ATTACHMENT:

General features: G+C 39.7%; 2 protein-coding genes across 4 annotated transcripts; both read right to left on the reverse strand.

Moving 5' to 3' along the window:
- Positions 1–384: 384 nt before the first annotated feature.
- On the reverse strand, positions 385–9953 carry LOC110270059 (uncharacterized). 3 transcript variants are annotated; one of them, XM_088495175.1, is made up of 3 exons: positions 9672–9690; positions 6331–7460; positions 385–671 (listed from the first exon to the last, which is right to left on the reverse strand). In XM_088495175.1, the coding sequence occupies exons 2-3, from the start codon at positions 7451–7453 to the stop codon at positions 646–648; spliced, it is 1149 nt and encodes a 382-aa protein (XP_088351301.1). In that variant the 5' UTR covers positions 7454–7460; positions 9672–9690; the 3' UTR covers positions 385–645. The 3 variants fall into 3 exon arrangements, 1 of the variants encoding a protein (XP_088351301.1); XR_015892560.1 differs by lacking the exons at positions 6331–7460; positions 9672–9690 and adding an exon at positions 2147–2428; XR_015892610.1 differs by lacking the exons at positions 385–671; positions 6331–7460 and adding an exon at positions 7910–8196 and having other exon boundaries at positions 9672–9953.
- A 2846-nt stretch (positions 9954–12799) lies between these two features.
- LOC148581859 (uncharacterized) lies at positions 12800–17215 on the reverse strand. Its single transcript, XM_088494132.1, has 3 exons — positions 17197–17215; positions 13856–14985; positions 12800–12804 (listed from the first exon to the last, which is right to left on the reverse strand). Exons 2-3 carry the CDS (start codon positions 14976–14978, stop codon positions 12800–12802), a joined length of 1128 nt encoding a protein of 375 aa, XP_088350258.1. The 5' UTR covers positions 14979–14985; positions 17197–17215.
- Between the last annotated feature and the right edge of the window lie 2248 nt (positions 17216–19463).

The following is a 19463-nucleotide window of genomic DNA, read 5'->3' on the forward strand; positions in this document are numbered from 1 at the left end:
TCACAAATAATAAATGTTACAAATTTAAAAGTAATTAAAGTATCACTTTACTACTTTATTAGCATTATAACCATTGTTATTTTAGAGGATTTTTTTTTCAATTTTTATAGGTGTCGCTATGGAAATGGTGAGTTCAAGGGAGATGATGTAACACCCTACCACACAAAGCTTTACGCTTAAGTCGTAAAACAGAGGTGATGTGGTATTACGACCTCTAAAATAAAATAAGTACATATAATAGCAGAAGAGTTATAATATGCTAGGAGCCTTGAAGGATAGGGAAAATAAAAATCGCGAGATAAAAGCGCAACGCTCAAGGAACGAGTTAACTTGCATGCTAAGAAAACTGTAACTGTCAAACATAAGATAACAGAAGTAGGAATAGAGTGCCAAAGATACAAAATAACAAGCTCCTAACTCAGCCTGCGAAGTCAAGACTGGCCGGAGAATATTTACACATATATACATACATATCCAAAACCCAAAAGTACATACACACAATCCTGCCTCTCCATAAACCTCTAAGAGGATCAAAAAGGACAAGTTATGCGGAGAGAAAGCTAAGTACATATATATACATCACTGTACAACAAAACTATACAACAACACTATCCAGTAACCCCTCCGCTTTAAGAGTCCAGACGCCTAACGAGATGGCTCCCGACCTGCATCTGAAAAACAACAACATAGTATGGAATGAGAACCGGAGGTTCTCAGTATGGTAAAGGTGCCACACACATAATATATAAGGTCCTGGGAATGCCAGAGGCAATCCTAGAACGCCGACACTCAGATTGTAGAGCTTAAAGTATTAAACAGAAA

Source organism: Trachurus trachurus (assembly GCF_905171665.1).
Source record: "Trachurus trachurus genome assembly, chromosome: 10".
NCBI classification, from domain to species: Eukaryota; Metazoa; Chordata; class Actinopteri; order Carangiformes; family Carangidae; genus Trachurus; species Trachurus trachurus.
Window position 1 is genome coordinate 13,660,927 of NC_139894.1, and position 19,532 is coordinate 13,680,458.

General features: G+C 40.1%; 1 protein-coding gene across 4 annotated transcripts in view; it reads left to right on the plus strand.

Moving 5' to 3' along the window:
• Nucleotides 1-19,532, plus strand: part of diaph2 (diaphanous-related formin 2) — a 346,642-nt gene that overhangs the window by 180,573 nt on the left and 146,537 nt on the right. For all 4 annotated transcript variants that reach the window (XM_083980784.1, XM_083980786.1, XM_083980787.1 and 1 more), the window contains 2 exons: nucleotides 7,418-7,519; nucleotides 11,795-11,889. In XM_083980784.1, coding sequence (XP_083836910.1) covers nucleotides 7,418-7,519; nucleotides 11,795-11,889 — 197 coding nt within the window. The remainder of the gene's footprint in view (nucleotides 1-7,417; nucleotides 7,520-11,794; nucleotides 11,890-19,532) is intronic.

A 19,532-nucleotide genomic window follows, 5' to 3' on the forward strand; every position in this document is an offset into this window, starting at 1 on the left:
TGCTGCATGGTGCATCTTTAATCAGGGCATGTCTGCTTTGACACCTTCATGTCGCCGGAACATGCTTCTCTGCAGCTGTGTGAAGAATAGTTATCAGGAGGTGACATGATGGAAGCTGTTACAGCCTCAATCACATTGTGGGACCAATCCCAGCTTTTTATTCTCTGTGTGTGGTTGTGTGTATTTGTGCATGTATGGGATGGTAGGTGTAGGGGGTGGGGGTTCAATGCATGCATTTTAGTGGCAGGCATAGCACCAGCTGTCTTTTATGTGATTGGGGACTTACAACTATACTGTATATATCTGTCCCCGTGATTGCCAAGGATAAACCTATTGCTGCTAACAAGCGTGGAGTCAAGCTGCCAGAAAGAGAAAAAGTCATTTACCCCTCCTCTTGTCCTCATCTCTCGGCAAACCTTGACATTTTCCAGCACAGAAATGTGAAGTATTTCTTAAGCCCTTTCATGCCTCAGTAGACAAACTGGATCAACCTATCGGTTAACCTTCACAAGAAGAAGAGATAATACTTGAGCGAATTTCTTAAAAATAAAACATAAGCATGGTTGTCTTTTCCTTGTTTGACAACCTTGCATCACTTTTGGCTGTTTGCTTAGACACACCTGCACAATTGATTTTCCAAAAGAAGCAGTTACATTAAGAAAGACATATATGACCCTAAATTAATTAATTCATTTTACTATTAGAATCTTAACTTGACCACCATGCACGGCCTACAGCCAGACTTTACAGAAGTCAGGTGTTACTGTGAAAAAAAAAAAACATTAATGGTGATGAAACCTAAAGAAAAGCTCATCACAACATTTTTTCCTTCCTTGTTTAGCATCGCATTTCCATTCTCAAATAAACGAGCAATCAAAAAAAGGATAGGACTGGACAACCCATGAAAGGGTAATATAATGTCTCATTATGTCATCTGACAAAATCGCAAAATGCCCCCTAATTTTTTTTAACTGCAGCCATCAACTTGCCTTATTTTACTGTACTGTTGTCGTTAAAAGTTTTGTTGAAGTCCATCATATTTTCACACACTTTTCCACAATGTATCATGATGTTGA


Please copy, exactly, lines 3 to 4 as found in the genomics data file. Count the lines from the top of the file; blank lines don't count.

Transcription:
- Positions 1–384: 384 nt before the first annotated feature.
- On the reverse strand, positions 385–9953 carry LOC110270059 (uncharacterized). 3 transcript variants are annotated; one of them, XM_088495175.1, is made up of 3 exons: positions 9672–9690; positions 6331–7460; positions 385–671 (listed from the first exon to the last, which is right to left on the reverse strand). In XM_088495175.1, the coding sequence occupies exons 2-3, from the start codon at positions 7451–7453 to the stop codon at positions 646–648; spliced, it is 1149 nt and encodes a 382-aa protein (XP_088351301.1). In that variant the 5' UTR covers positions 7454–7460; positions 9672–9690; the 3' UTR covers positions 385–645. The 3 variants fall into 3 exon arrangements, 1 of the variants encoding a protein (XP_088351301.1); XR_015892560.1 differs by lacking the exons at positions 6331–7460; positions 9672–9690 and adding an exon at positions 2147–2428; XR_015892610.1 differs by lacking the exons at positions 385–671; positions 6331–7460 and adding an exon at positions 7910–8196 and having other exon boundaries at positions 9672–9953.